Tuesday, August 18, 2020

This was originally posted last October!  I am busy with prepping for school and I thought some of you may be struggling with this now – especially with all of the recent “togetherness”?  Maybe some of this will apply to pre-teens, as well.  I will put any new thoughts in italics!  

four men sitting on platform
Photo by kat wilcox on Pexels.com

Are there teens in your life?  I have been thinking about writing this post for awhile because I am with teens close to 24/7!  Why am I qualified to write this?  I am not!  But, I have 17 year old twin boys and I have been a high school teacher for 26 years. 

I personally love teenagers!  I think they are fun, funny, sharp, caring, open-minded, but they are also scared, in a state of limbo, dealing with new responsibilities and emotions.  I would say that being a teen today may just be harder than ever before.  There is so much pressure on them to already know what they want to study, to get the highest test scores possible, to play all the sports and be in all the activities.  And, on top of that, think about the social media aspect of their lives.  So, before you deal with a teen, I think it’s important to think about these things and come to them with a little more understanding.  Now, do I always practice what I preach?  No.  I have my share of head butting with my kids and my students.  Add Covid concerns to the mix and what they are dealing with today is so much, y’all!  Give them more grace today than you might normally.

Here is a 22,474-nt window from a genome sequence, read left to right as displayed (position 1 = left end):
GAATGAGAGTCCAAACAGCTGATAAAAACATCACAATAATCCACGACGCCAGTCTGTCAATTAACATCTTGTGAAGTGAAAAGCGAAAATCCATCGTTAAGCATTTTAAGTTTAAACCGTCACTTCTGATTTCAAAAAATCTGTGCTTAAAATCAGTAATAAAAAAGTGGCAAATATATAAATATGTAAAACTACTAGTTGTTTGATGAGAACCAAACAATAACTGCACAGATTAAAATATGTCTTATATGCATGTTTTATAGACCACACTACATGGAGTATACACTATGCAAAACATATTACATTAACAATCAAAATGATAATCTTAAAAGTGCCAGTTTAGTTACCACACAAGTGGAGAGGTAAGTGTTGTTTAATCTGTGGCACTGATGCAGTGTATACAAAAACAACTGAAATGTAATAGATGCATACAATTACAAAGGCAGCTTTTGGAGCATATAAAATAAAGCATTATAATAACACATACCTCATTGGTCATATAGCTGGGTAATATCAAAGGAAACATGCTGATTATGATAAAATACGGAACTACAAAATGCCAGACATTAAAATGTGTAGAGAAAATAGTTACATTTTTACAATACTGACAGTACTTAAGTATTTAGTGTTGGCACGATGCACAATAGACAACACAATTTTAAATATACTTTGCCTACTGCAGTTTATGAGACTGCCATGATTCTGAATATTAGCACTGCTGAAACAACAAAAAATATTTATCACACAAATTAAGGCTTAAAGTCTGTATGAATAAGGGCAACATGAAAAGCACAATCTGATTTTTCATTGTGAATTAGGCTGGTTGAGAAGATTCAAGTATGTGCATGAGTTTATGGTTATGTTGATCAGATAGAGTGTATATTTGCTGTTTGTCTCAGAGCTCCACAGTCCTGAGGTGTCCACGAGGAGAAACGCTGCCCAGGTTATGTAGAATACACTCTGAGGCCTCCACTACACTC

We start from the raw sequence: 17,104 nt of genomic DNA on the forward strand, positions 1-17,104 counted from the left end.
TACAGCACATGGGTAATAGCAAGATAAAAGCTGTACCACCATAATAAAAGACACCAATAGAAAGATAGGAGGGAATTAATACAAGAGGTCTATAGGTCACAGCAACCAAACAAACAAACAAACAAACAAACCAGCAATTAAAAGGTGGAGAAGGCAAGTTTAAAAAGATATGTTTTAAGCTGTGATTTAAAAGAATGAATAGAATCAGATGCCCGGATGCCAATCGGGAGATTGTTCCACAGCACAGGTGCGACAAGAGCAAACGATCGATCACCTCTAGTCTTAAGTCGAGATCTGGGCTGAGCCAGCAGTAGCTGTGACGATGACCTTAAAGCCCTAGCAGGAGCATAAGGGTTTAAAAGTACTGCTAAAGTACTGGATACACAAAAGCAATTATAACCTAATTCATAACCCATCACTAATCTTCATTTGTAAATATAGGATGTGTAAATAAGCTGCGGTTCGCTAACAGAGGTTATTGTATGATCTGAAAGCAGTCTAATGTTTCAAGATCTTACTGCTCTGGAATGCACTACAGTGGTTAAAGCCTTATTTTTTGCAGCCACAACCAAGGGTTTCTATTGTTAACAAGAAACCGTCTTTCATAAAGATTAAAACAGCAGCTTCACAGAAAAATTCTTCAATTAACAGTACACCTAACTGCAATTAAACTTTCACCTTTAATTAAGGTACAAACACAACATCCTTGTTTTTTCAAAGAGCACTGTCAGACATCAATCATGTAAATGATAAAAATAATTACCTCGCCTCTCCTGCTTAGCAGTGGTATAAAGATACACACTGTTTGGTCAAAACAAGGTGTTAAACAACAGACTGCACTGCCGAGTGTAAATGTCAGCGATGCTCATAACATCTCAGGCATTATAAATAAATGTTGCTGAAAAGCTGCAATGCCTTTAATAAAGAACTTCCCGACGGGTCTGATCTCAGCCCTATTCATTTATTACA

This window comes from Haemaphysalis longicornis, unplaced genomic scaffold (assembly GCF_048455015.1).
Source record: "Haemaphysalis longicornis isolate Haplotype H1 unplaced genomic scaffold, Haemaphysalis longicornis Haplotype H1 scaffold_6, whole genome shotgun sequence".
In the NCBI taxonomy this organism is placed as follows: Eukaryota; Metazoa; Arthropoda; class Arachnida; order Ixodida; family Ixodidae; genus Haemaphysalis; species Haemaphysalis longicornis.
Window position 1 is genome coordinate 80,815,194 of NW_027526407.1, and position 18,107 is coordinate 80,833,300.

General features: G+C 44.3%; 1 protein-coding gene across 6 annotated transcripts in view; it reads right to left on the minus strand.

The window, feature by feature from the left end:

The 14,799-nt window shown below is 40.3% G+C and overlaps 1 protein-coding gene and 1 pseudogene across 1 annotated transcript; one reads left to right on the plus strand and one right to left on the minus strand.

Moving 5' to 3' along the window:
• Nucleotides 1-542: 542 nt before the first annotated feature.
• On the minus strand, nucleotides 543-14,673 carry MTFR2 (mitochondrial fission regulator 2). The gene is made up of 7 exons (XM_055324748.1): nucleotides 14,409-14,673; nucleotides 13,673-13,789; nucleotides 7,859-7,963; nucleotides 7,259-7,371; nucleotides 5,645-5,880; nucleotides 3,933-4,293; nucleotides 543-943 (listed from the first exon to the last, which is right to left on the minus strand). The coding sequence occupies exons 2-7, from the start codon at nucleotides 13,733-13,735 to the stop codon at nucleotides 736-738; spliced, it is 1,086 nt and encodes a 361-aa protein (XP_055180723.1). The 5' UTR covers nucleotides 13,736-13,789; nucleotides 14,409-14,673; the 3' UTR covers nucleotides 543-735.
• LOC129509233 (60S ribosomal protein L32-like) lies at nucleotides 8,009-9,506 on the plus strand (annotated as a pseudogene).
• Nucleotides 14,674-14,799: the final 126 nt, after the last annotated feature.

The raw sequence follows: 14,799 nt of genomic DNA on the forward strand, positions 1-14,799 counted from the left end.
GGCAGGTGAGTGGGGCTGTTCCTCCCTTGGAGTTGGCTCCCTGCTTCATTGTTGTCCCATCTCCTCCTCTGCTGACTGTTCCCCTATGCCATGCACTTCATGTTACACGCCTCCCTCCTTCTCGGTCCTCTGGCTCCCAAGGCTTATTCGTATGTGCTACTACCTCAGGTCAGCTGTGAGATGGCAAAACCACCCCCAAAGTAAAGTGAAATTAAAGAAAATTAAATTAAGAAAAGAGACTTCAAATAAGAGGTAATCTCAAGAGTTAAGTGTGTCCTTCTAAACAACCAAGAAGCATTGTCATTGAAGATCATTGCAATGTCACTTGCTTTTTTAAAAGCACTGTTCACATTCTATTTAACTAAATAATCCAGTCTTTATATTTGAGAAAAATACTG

First of all, as a parent, set boundaries.  They are not grown up yet and still need you.  I might argue that they need you more now than ever.  Set age requirements and parameters for social media usage.  The kids want boundaries and they like to be able to blame you the parents so they don’t look uncool.  

It’s too hard to do school and work a part time job for many kids. Their primary job is student right now.  Most of them say they have to work to pay for college, but my bet is that the $100 or so a week is not going to savings and the loss of sleep and time to work on school isn’t worth it.  If a teen can put that time towards getting those high grades, the scholarships will pay off far more than the part time job.  I am all for summer employment, though!